Angelina’s Concertina Book Review

Angelina’s Concertina Book Review

Picture a rainy Wisconsin Saturday on a northern Wisconsin dairy farm. A six-year-old girl is not feeling well and is resting on the couch while her five-year-old brother sits next to her and watches cartoons. Mom is busy with their week at half-brother while Dad is in the barn tending to the cows. The oldest of the boys (five years old) reminds mom that he needs to read for ten minutes every day to color in his reading chart. A smile creeps across the mother’s face and she happily turns off the TV and opens her Kindle. She had almost forgotten the new book she had intended to read with the children weeks ago. With the baby in one hand and the Kindle in the other, mom calls the kids to sit around her legs as she rocks in the rocking chair.

Mom announced the title: “Angelina’s Concertina” and the kids looked askance at her, not knowing what a concertina was. Instead of explaining too much too soon, Mom assured the children that they would understand if they listened carefully and promised to show them each of the brightly colored pictures as the story was told.

Before long, one of the children asked, “Mom, is the concertina like an accordion?” and the other commented “Grandma has an accordion, right?”. The kids listened intently as the story progressed and even joined in the chorus/song about Angelina playing her concertina ooh la la! It is decided that the grandmother’s dress is nice and the children are bullies. When the story ended, the conversation became even more excited (at least from Mom’s point of view) as the children shared what they had learned:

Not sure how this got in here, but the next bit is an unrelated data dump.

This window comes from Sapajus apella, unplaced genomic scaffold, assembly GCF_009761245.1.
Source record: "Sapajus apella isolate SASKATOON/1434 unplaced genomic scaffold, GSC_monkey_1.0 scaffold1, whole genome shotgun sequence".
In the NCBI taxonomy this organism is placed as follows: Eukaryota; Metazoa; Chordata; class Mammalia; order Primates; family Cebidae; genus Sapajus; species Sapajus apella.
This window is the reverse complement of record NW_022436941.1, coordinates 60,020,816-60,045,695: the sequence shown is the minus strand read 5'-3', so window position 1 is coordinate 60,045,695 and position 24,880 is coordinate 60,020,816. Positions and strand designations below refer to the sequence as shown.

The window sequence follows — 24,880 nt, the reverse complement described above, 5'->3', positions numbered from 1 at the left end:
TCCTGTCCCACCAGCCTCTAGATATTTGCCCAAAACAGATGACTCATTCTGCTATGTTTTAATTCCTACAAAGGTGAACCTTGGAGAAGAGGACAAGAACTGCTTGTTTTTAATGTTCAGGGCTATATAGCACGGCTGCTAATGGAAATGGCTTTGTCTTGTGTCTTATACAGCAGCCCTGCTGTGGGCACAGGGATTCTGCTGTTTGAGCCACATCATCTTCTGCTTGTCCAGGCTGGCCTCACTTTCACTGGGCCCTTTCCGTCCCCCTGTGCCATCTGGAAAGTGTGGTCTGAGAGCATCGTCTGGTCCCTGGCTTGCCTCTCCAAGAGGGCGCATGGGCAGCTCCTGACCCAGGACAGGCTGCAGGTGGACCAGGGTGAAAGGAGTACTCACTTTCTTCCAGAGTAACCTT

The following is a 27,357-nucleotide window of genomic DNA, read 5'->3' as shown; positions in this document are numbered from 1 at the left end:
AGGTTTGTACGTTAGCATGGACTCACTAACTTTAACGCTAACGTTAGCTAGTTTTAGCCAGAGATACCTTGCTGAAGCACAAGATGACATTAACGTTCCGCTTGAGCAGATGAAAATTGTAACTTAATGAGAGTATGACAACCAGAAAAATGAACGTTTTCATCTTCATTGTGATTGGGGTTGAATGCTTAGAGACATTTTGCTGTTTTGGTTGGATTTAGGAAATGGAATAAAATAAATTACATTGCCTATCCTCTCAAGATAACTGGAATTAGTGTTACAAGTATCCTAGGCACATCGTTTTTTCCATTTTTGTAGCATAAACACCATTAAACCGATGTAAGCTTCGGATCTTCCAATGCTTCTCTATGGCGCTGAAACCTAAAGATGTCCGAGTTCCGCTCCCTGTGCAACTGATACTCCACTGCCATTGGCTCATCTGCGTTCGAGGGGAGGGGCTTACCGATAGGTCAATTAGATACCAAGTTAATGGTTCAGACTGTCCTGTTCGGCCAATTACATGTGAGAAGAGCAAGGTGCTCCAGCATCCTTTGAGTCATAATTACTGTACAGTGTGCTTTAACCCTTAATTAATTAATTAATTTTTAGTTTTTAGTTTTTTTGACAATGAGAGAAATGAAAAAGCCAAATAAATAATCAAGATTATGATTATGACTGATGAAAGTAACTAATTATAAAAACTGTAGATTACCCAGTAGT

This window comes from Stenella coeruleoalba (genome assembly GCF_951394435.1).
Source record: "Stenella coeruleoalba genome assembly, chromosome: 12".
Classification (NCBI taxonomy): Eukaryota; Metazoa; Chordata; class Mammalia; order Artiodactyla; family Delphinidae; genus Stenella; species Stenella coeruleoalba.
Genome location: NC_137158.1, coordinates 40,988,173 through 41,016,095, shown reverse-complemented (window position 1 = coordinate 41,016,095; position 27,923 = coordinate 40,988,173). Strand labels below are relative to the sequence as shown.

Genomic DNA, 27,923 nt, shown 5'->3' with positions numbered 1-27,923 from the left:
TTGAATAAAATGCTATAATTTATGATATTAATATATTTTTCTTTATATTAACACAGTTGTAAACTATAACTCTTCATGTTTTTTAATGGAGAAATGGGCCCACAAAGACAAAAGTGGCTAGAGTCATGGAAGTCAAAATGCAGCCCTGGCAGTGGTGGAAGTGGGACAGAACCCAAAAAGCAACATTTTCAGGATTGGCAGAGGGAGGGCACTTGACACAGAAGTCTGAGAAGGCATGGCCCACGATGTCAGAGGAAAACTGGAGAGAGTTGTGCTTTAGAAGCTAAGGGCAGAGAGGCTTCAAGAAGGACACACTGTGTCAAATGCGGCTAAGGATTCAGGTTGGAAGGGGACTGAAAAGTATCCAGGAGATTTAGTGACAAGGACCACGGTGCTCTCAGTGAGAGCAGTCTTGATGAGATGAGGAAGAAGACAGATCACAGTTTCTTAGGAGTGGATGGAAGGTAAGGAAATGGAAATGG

• It’s never too late to say you’re sorry

• You shouldn’t make fun of how other people do things

• Don’t be afraid to make music even if no one likes it

Mom closed the book with a smile, knowing that Angelina’s concertina would be shared again and again. What a lovely tale with exquisite illustrations and great lessons. Hats off to Gina Chalkoshewski-Kabat for sharing this story and Courtney Mathis for her illustrations. This is a great book for kids of all ages!

It’s always a pleasure to find a book that kids enjoy as much as the old standbys like The Cat in the Hat or The Secret Garden. I appreciate the thought that went into Angelina’s concertina and the message that the children clearly understood.

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